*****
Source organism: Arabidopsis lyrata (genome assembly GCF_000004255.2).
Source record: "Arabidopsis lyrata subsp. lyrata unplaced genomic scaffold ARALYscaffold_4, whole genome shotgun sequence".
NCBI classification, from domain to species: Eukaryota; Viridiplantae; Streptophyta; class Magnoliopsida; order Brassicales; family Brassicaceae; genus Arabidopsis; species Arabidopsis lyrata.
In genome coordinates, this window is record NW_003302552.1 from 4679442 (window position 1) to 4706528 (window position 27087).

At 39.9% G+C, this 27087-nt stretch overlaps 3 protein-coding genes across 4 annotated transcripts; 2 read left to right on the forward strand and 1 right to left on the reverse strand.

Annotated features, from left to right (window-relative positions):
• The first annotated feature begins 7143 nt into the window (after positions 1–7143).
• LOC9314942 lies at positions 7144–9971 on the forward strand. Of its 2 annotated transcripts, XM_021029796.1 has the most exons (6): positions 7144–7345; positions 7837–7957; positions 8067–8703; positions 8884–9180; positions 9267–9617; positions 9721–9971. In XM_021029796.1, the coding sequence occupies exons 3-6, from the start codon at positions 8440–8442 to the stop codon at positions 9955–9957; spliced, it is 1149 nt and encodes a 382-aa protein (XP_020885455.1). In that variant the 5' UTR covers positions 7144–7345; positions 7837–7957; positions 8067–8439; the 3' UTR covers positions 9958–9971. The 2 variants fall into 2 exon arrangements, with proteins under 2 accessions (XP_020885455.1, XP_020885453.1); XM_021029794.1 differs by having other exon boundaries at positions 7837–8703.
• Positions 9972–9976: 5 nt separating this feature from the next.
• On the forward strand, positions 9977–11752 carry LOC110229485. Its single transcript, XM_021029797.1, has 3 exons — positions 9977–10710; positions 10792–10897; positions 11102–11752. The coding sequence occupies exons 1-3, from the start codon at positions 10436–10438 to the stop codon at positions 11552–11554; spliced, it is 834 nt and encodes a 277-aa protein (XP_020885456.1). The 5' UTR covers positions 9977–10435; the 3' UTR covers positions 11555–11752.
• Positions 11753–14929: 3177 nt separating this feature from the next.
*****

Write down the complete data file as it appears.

Source organism: Arabidopsis lyrata (genome assembly GCF_000004255.2).
Source record: "Arabidopsis lyrata subsp. lyrata unplaced genomic scaffold ARALYscaffold_4, whole genome shotgun sequence".
NCBI classification, from domain to species: Eukaryota; Viridiplantae; Streptophyta; class Magnoliopsida; order Brassicales; family Brassicaceae; genus Arabidopsis; species Arabidopsis lyrata.
In genome coordinates, this window is record NW_003302552.1 from 4679442 (window position 1) to 4706528 (window position 27087).

At 39.9% G+C, this 27087-nt stretch overlaps 3 protein-coding genes across 4 annotated transcripts; 2 read left to right on the forward strand and 1 right to left on the reverse strand.

Annotated features, from left to right (window-relative positions):
• The first annotated feature begins 7143 nt into the window (after positions 1–7143).
• LOC9314942 lies at positions 7144–9971 on the forward strand. Of its 2 annotated transcripts, XM_021029796.1 has the most exons (6): positions 7144–7345; positions 7837–7957; positions 8067–8703; positions 8884–9180; positions 9267–9617; positions 9721–9971. In XM_021029796.1, the coding sequence occupies exons 3-6, from the start codon at positions 8440–8442 to the stop codon at positions 9955–9957; spliced, it is 1149 nt and encodes a 382-aa protein (XP_020885455.1). In that variant the 5' UTR covers positions 7144–7345; positions 7837–7957; positions 8067–8439; the 3' UTR covers positions 9958–9971. The 2 variants fall into 2 exon arrangements, with proteins under 2 accessions (XP_020885455.1, XP_020885453.1); XM_021029794.1 differs by having other exon boundaries at positions 7837–8703.
• Positions 9972–9976: 5 nt separating this feature from the next.
• On the forward strand, positions 9977–11752 carry LOC110229485. Its single transcript, XM_021029797.1, has 3 exons — positions 9977–10710; positions 10792–10897; positions 11102–11752. The coding sequence occupies exons 1-3, from the start codon at positions 10436–10438 to the stop codon at positions 11552–11554; spliced, it is 834 nt and encodes a 277-aa protein (XP_020885456.1). The 5' UTR covers positions 9977–10435; the 3' UTR covers positions 11555–11752.
• Positions 11753–14929: 3177 nt separating this feature from the next.